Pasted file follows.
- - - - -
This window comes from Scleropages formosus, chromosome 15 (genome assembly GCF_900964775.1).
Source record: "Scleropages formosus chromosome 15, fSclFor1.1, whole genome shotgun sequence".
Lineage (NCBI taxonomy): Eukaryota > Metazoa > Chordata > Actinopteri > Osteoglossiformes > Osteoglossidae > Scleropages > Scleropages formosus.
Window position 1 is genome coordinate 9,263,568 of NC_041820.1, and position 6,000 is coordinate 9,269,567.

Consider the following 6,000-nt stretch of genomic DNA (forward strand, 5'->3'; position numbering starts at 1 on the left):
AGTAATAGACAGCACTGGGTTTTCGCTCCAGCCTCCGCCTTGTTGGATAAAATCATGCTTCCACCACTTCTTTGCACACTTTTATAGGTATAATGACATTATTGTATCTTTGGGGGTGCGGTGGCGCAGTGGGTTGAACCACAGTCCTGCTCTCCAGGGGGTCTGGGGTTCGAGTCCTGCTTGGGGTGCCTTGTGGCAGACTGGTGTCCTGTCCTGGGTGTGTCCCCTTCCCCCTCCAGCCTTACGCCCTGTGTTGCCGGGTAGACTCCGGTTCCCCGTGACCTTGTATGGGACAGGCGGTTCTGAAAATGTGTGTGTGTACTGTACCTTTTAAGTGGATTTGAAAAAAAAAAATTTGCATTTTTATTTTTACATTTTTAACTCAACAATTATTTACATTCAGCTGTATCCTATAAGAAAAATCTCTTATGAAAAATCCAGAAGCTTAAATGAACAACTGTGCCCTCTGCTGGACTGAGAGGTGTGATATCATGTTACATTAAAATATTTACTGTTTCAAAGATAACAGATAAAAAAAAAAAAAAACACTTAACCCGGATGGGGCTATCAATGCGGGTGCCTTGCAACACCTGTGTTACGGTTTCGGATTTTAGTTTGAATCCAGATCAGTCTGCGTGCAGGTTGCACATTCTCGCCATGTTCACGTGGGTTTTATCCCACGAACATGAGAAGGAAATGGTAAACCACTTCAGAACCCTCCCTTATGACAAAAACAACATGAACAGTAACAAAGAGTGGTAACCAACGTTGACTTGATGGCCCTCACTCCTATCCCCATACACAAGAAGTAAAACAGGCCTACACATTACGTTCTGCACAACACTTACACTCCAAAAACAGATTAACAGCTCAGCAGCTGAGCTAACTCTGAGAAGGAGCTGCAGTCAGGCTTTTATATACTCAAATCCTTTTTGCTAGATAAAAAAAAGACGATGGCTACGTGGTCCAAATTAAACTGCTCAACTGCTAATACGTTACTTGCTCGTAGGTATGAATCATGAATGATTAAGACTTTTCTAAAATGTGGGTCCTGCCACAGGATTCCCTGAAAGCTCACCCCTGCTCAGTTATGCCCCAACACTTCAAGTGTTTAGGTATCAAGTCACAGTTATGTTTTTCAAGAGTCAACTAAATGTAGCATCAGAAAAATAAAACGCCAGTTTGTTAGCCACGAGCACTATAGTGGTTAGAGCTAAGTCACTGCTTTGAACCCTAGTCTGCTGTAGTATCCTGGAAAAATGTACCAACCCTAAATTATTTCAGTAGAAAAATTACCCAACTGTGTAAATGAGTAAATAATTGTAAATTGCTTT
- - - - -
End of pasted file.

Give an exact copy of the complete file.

This window comes from Scleropages formosus, chromosome 15 (genome assembly GCF_900964775.1).
Source record: "Scleropages formosus chromosome 15, fSclFor1.1, whole genome shotgun sequence".
Lineage (NCBI taxonomy): Eukaryota > Metazoa > Chordata > Actinopteri > Osteoglossiformes > Osteoglossidae > Scleropages > Scleropages formosus.
Window position 1 is genome coordinate 9,263,568 of NC_041820.1, and position 6,000 is coordinate 9,269,567.

Consider the following 6,000-nt stretch of genomic DNA (forward strand, 5'->3'; position numbering starts at 1 on the left):
AGTAATAGACAGCACTGGGTTTTCGCTCCAGCCTCCGCCTTGTTGGATAAAATCATGCTTCCACCACTTCTTTGCACACTTTTATAGGTATAATGACATTATTGTATCTTTGGGGGTGCGGTGGCGCAGTGGGTTGAACCACAGTCCTGCTCTCCAGGGGGTCTGGGGTTCGAGTCCTGCTTGGGGTGCCTTGTGGCAGACTGGTGTCCTGTCCTGGGTGTGTCCCCTTCCCCCTCCAGCCTTACGCCCTGTGTTGCCGGGTAGACTCCGGTTCCCCGTGACCTTGTATGGGACAGGCGGTTCTGAAAATGTGTGTGTGTACTGTACCTTTTAAGTGGATTTGAAAAAAAAAAATTTGCATTTTTATTTTTACATTTTTAACTCAACAATTATTTACATTCAGCTGTATCCTATAAGAAAAATCTCTTATGAAAAATCCAGAAGCTTAAATGAACAACTGTGCCCTCTGCTGGACTGAGAGGTGTGATATCATGTTACATTAAAATATTTACTGTTTCAAAGATAACAGATAAAAAAAAAAAAAAACACTTAACCCGGATGGGGCTATCAATGCGGGTGCCTTGCAACACCTGTGTTACGGTTTCGGATTTTAGTTTGAATCCAGATCAGTCTGCGTGCAGGTTGCACATTCTCGCCATGTTCACGTGGGTTTTATCCCACGAACATGAGAAGGAAATGGTAAACCACTTCAGAACCCTCCCTTATGACAAAAACAACATGAACAGTAACAAAGAGTGGTAACCAACGTTGACTTGATGGCCCTCACTCCTATCCCCATACACAAGAAGTAAAACAGGCCTACACATTACGTTCTGCACAACACTTACACTCCAAAAACAGATTAACAGCTCAGCAGCTGAGCTAACTCTGAGAAGGAGCTGCAGTCAGGCTTTTATATACTCAAATCCTTTTTGCTAGATAAAAAAAAGACGATGGCTACGTGGTCCAAATTAAACTGCTCAACTGCTAATACGTTACTTGCTCGTAGGTATGAATCATGAATGATTAAGACTTTTCTAAAATGTGGGTCCTGCCACAGGATTCCCTGAAAGCTCACCCCTGCTCAGTTATGCCCCAACACTTCAAGTGTTTAGGTATCAAGTCACAGTTATGTTTTTCAAGAGTCAACTAAATGTAGCATCAGAAAAATAAAACGCCAGTTTGTTAGCCACGAGCACTATAGTGGTTAGAGCTAAGTCACTGCTTTGAACCCTAGTCTGCTGTAGTATCCTGGAAAAATGTACCAACCCTAAATTATTTCAGTAGAAAAATTACCCAACTGTGTAAATGAGTAAATAATTGTAAATTGCTTT